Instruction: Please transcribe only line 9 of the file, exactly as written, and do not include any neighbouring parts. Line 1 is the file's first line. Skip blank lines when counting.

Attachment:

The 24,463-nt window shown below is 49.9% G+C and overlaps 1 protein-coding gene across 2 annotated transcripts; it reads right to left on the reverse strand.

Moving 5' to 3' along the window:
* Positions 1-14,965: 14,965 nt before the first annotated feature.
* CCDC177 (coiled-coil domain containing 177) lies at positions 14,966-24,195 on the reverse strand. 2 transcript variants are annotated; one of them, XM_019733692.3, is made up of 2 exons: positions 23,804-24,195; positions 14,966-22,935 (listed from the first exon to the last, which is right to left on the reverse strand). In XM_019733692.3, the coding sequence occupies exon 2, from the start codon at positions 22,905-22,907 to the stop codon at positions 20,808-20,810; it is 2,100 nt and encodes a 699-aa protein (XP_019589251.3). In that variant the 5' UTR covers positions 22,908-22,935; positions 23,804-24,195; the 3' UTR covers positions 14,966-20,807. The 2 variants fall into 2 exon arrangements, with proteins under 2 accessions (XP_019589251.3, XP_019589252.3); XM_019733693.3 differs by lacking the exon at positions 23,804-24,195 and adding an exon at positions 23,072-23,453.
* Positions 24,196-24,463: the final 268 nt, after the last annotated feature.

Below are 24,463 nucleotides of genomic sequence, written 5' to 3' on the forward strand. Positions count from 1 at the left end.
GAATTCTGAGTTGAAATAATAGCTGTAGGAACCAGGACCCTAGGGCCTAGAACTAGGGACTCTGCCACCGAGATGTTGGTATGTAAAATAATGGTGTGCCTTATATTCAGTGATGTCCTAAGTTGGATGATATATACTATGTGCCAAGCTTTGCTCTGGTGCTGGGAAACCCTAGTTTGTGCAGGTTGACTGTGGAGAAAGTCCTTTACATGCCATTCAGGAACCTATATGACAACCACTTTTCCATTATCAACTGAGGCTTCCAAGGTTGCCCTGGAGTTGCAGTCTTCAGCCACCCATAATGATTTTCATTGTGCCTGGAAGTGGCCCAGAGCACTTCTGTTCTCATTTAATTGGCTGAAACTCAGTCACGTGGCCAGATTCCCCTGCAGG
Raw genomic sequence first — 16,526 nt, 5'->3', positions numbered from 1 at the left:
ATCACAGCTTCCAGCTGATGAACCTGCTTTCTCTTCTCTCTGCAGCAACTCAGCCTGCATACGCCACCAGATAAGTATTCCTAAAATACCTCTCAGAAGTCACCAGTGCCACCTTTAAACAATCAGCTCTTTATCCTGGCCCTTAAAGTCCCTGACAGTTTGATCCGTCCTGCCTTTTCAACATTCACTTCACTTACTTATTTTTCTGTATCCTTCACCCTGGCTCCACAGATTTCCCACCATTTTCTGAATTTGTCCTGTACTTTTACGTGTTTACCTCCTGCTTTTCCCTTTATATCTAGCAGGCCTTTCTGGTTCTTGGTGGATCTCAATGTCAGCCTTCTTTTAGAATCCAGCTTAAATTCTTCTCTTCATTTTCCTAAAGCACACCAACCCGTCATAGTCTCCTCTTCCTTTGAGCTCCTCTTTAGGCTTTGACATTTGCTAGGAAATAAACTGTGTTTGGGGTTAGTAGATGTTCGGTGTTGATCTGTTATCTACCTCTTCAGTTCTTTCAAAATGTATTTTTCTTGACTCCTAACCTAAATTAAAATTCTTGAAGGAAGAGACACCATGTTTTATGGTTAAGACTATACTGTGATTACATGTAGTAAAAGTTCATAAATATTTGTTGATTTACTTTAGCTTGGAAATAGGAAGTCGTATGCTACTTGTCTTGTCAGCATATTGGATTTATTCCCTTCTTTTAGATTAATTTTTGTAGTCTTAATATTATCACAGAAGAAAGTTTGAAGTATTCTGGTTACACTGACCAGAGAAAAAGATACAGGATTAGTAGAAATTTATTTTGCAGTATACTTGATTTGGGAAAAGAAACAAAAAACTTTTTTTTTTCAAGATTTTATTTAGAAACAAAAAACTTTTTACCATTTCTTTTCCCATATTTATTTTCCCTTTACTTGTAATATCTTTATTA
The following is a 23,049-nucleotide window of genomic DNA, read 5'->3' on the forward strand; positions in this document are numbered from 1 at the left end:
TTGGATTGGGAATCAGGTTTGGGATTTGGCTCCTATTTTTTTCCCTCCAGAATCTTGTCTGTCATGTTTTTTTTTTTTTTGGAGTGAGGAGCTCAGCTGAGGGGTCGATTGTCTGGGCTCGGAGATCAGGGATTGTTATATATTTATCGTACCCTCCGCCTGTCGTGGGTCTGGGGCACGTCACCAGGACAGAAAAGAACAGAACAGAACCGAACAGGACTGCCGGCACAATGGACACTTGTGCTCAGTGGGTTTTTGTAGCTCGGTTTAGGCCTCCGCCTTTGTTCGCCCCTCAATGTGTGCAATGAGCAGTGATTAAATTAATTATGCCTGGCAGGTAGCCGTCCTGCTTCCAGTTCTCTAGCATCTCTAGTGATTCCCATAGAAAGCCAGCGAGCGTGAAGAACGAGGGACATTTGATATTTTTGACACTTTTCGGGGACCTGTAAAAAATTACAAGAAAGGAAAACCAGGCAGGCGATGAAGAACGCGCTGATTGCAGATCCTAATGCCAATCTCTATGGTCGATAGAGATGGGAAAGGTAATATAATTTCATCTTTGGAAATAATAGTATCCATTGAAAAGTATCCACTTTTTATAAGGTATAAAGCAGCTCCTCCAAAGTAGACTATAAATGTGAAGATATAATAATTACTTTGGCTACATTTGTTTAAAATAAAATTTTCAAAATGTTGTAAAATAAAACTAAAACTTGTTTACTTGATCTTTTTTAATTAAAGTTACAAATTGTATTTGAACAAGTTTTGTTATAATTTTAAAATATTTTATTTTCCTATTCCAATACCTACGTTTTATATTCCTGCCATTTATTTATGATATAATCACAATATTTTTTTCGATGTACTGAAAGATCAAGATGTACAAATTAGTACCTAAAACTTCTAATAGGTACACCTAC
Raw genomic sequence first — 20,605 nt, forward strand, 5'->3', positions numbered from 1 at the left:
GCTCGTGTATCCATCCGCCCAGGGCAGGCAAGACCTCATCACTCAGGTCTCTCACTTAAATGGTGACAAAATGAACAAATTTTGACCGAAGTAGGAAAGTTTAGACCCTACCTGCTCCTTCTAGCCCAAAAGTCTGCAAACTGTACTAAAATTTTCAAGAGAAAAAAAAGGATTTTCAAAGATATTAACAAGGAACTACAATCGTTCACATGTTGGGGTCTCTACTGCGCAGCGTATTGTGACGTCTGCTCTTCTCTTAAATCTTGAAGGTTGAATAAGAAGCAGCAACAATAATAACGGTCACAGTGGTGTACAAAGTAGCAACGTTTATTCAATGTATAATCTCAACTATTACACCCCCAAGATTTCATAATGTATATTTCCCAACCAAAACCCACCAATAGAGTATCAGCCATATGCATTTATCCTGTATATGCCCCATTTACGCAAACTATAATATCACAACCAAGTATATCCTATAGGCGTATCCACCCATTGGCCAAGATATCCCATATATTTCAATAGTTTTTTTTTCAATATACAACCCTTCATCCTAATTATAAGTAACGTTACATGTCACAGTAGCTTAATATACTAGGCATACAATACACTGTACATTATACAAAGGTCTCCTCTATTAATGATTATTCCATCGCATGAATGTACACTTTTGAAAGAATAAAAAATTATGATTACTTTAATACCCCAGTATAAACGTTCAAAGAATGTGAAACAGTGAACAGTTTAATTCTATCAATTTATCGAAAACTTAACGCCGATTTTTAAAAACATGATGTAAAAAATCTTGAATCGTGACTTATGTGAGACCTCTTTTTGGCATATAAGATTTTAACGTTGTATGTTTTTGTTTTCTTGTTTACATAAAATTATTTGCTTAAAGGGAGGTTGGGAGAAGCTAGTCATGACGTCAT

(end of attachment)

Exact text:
ATCACAGCTTCCAGCTGATGAACCTGCTTTCTCTTCTCTCTGCAGCAACTCAGCCTGCATACGCCACCAGATAAGTATTCCTAAAATACCTCTCAGAAGTCACCAGTGCCACCTTTAAACAATCAGCTCTTTATCCTGGCCCTTAAAGTCCCTGACAGTTTGATCCGTCCTGCCTTTTCAACATTCACTTCACTTACTTATTTTTCTGTATCCTTCACCCTGGCTCCACAGATTTCCCACCATTTTCTGAATTTGTCCTGTACTTTTACGTGTTTACCTCCTGCTTTTCCCTTTATATCTAGCAGGCCTTTCTGGTTCTTGGTGGATCTCAATGTCAGCCTTCTTTTAGAATCCAGCTTAAATTCTTCTCTTCATTTTCCTAAAGCACACCAACCCGTCATAGTCTCCTCTTCCTTTGAGCTCCTCTTTAGGCTTTGACATTTGCTAGGAAATAAACTGTGTTTGGGGTTAGTAGATGTTCGGTGTTGATCTGTTATCTACCTCTTCAGTTCTTTCAAAATGTATTTTTCTTGACTCCTAACCTAAATTAAAATTCTTGAAGGAAGAGACACCATGTTTTATGGTTAAGACTATACTGTGATTACATGTAGTAAAAGTTCATAAATATTTGTTGATTTACTTTAGCTTGGAAATAGGAAGTCGTATGCTACTTGTCTTGTCAGCATATTGGATTTATTCCCTTCTTTTAGATTAATTTTTGTAGTCTTAATATTATCACAGAAGAAAGTTTGAAGTATTCTGGTTACACTGACCAGAGAAAAAGATACAGGATTAGTAGAAATTTATTTTGCAGTATACTTGATTTGGGAAAAGAAACAAAAAACTTTTTTTTTTCAAGATTTTATTTAGAAACAAAAAACTTTTTACCATTTCTTTTCCCATATTTATTTTCCCTTTACTTGTAATATCTTTATTA